Maximillian Schmitt as Pedrillo has a very enthusiastic and charming stage presence. That helps him dispatch much of the humourous action that is relegated to Pedrillo; in this he does not disappoint. Vocally, he has an impressive-sounding top range for “Frisch zum Kampfe”, but tonal unsteadiness tends to creep into the mid- and low registers of his voice.
Sabine Devielhe is an adorable Blonde. Her natural stage presence shines through the soubrette traditions of this role. Her voice is diamond-bright, and she gives us an incredibly winning version of “Welche Wonne welche lust”.
Tobias Kehrer gives an adorable portrayal of Osmin. In this production he is more of a buffo rather than a threatening presence. This is matched by his vocal means of a rather soft-grained sound combined with a deeper, more impressive low range. Like many who have sung Osmin, he is challenged by the coloratura sections of “O wie will ich triumphieren”.
This production is a new staging of the 1965 Giorgio Strehler production for Salzburg. It was restaged by Mattia Testi in honour of the 20th anniversary of Strehler’s death. Strehler was a producer whose work in opera has become something of a legend over the years. Early in his carreer, he discovered the technique of Chiaroscuro lighting which was used in Renaissance paintings and early silent films. The complex lighting structure makes the rear of the stage more brightly lit than the front. On film, it can produce some truly wonderful cinematic images. It also has the ability to do this on stage but sadly in live performance it does not register well for home viewing. Even the exacting standards of today’s HD cameras are not up to the challenge of conveying the action which occur in the shadows at the front of the stage. Strehler’s Entführung production used this effect heavily.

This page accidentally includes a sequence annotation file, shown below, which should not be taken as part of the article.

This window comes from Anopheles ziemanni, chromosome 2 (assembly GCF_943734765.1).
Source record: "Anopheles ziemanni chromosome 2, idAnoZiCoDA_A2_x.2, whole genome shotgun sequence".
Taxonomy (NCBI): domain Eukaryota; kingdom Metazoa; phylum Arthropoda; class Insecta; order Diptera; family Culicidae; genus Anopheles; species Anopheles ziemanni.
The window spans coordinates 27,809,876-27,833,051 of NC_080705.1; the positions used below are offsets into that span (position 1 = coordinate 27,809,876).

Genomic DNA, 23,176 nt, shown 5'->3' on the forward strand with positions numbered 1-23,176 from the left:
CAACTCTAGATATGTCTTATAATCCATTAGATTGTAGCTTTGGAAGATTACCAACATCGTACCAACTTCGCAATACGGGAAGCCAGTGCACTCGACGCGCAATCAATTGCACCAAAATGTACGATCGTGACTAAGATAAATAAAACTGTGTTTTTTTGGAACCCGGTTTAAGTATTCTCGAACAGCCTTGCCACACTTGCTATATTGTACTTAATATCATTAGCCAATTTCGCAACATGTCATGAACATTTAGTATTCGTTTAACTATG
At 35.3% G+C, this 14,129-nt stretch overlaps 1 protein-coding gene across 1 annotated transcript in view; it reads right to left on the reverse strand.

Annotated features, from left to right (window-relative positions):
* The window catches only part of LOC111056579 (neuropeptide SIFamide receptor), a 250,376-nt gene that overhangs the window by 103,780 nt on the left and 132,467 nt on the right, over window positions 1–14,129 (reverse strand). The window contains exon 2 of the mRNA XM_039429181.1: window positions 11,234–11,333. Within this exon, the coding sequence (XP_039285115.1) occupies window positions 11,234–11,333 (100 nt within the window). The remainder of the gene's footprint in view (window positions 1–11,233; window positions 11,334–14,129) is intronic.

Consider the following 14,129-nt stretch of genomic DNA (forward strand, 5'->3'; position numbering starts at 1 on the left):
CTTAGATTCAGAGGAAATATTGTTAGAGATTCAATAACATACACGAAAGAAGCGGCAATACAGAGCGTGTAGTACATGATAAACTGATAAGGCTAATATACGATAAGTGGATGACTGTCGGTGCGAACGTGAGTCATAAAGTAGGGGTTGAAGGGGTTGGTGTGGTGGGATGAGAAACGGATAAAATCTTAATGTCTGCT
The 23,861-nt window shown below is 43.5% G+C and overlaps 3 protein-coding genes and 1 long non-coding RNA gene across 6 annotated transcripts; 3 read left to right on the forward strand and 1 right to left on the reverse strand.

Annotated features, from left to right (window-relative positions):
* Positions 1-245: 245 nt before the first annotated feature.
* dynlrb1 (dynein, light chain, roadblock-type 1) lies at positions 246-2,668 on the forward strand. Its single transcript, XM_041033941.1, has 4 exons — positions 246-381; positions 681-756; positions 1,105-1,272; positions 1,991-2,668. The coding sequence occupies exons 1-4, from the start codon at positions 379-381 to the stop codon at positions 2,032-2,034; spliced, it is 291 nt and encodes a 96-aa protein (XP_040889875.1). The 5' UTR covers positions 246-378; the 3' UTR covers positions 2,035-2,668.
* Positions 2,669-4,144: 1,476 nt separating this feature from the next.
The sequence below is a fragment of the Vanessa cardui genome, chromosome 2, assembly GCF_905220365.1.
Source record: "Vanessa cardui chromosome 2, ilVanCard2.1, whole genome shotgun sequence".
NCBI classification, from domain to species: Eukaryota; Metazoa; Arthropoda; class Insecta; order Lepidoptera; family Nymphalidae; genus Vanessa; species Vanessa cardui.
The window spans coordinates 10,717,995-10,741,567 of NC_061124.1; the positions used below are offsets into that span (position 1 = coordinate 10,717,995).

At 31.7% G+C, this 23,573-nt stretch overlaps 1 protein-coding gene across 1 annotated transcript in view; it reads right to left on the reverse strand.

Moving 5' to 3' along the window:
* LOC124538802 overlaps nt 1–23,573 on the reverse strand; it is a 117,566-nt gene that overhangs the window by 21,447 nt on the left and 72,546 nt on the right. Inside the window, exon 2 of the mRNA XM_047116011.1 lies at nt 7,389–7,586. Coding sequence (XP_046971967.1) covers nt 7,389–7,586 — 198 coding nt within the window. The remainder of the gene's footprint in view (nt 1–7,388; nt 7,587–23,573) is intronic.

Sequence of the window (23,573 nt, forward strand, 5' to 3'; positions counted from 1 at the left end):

In much of his later stage work, Strehler toned down the degree of use, as DVDs of his Nozze di Figaro from Paris and Don Giovanni from La Scala demonstrate. It is rather a pity that so much of the singing occurs in the dark part of the stage, which leaves us with soloists who are seen only in silhouette. In the opera house the audience are partly able to make out some of the singers’ expressions but that is not the case for home viewing. This mars what is in effect a very charming staging of Mozart’s opera. There are a few truly inspired moments where the shadow effect actually enhances the story, like when Pedrillo is tempting Osmin with the Cypriot wine. The imagery here is truly unforgettable for a moment that normally paces without much notice. The sets and costumes are spare but quite beautiful and elegant. Sound and picture quality of this Blu-ray are superlative, aside from the above-noted comments. Ultimately, while I am grateful to have this recording, the lighting issue will prevent it from being anyone’s first choice for this opera. Even so, the particularly fine singing of the female leads and Mehta’s warm and winning reading of the score should absolutely be heard.
Previous review (DVD): Robert Farr